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throttle body re-install


joeb

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Morn all. This is an offshoot of my topic, strange engine noise, where it was determined that a throttle body rebuild may be in order. Just trying to figure out how big a can of worms I'd be opening when I decide to reinstall. Dirt Rider mentioned using voltage to reset the TPS on the body. My Haynes manual said the TPS is pre-set and can be a pain to set. Starting to sound complicated. To my Neanderthal naive mind, I envisioned just reinstalling the TB and adjusting the cable so that the butterfly opens at the same time as the other side. If this is not the case, how big of a job is it, and is there a link already existing where I an go to read about it. Thanks much.

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Going back to your original post it sounded like your left TB wasn't really an issue. If you only rebuild the right TB then you only have to perform a simple TB sync.

 

But, if you do rebuild both sides, then yes you have to remove the TPS and then set it when reinstall it. I don't have the link to it right now, but setting TPS is not all that difficult. Moving the TPS even a tiny bit changes the TPS voltage setting a lot, so trying return it to the original position by eyeball won't work. There are four wires in the TPS connector. I believe wire 4, Red/White is the wire you must read to set it. You get a really thin wire and strip off some insulation then position it on terminal 4 so you can attach a voltmeter to the other end of the wire. The terminal has to be reconnected to the throttle body. I believe you are looking to get .375 volts from that lead with the throttle resting on the idle stop.

 

If you can get hold of a GS-911 (for the R1100RT) you can just plug it in and it will tell you if the TPS is set correctly. It won't tell you the voltage but it will tell you if it is in the accepted voltage range. The 1100 GS-911 is a unique tool - only works on the R1100 and only does a few functions. Not at all like the other GS-911.

 

The whole thing is harder to explain than it is to do it.

 

Edit - the red/white is pin 1 not pin 4. The write-up is in the Oilhead_Maintenance Manual. Throttle Position Sensor - Bob Gorman.

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Morn all. This is an offshoot of my topic, strange engine noise, where it was determined that a throttle body rebuild may be in order. Just trying to figure out how big a can of worms I'd be opening when I decide to reinstall. Dirt Rider mentioned using voltage to reset the TPS on the body. My Haynes manual said the TPS is pre-set and can be a pain to set. Starting to sound complicated. To my Neanderthal naive mind, I envisioned just reinstalling the TB and adjusting the cable so that the butterfly opens at the same time as the other side. If this is not the case, how big of a job is it, and is there a link already existing where I an go to read about it.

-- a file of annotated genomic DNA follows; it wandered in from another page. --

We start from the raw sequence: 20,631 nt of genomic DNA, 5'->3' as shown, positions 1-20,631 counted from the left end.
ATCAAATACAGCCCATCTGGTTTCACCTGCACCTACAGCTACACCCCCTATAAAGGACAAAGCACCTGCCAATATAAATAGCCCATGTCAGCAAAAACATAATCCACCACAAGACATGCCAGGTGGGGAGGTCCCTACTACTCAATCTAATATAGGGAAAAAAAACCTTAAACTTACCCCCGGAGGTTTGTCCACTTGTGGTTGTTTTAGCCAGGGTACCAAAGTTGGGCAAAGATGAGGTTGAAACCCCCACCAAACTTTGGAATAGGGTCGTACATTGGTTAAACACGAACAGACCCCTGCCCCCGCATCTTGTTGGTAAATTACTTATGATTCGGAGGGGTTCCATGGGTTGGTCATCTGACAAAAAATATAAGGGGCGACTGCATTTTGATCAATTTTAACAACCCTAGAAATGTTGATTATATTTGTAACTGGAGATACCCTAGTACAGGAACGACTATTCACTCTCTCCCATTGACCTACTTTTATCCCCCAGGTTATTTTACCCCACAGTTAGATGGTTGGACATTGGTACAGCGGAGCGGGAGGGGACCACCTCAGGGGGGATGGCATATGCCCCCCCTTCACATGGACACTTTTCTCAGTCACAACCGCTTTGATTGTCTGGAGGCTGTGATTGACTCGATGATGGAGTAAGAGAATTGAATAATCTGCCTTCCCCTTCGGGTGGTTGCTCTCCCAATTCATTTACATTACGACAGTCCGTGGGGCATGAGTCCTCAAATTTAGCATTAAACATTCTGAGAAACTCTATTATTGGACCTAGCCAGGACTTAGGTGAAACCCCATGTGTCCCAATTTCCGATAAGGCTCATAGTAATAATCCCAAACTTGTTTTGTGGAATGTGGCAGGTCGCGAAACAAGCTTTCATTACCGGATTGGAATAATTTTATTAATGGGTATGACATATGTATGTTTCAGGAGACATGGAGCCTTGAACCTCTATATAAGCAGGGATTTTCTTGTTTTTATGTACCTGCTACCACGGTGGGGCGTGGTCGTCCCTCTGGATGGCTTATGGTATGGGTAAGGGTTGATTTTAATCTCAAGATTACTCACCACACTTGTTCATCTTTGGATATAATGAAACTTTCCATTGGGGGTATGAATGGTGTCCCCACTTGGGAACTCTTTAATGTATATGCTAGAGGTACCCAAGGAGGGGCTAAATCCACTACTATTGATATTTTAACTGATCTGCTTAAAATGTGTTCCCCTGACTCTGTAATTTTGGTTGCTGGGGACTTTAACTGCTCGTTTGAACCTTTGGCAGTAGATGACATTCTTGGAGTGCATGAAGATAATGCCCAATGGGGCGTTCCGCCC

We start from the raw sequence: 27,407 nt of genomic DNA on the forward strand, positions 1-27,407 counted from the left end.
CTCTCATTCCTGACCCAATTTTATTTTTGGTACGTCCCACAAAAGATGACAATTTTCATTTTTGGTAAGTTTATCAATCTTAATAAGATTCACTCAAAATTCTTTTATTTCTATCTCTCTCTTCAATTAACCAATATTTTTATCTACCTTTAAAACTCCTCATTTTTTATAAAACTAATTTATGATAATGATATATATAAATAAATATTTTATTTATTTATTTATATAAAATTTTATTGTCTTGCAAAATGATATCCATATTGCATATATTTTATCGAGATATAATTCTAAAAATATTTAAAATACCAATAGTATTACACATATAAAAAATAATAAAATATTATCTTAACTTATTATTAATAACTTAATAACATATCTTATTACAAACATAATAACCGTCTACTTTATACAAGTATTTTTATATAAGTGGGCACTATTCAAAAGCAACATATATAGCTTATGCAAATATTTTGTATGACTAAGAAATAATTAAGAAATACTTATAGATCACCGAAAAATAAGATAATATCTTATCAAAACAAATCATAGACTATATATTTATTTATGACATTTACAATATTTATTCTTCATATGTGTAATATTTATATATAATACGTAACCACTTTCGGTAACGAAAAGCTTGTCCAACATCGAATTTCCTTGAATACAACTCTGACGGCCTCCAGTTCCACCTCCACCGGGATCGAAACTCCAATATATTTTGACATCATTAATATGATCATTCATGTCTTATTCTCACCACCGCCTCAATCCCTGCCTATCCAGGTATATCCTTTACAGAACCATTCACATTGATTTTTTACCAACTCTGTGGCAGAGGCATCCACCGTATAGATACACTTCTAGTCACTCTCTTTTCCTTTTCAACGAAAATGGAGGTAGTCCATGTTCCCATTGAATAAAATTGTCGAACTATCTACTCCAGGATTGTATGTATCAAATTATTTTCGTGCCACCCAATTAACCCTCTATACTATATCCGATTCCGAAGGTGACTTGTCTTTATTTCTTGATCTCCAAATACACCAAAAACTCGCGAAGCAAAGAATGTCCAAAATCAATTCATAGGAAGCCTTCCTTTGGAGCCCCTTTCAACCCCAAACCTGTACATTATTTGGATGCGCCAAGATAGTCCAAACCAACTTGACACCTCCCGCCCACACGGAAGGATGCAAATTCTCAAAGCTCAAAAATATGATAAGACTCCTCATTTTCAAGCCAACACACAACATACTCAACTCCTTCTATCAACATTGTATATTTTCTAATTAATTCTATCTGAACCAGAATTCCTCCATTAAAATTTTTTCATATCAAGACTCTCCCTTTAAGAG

Afternoon Joeb

 

Any time that you install a new throttle shaft or even remove then re-install the throttle plate you disturb/change the air flow past the throttle plate with the TB throttle cam resting on the idle stop screw.

 

The base idle screw setting vs air flow is a big factor in proper TB balance & engine operation.

 

If you just start replacing parts (like bushings & throttle shafts) then you will need to do a proper base idle screw setting & that is based on air flow vs throttle plate angle.

 

Seeing as you have no way to measure the air flow vs throttle plate angle at home about the only way to do that is by using TPS voltage (or TPS resistance).

 

As I mentioned above (IF) you only do one side at a time then re-balance the system before doing the other side you can probably get by without messing with the TPS settings (especially if you only replace the R/H side throttle shaft & bushings.

 

Even if you need to re-do the TPS settings it really isn't that big of a deal if you have a good digital voltmeter.

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Afternoon Joeb

 

Do not use the 0=0 from that site as it will give you the incorrect base idle screw settings.

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Beginning to think ear plugs may be the answer to reduce engine noise.

 

Afternoon Joeb

 

I have owned a number of BMW boxers that had a R/H TB rattle at idle. As long as the throttle shaft to bushing is relatively tight, & the TB balance is easy to do, & it maintains TB balance for a reasonable time then I just didn't worry about it.

 

My first BMW oilhead boxer (single cable system) rattled like crazy even with only a couple of thousand miles on it. Nothing loose on the TB shaft or bushings but the single cable systems need a tight cable to R/H side to maintain balance properly.

 

It bothered me as a rattling anything didn't seem right. So I spent a few hours making a longer TB shaft cap to allow a spring & ball bearing to put pressure on the end of the throttle shaft. That stopped the rattling but was a lot of work for no real gain in performance or function so I never did another one.

 

Just adding a dead TPS to the R/H side (if possible) would probably cure the rattling also as all it takes is a little spring pressure on the TB cam/shaft assembly to stop the rattle.

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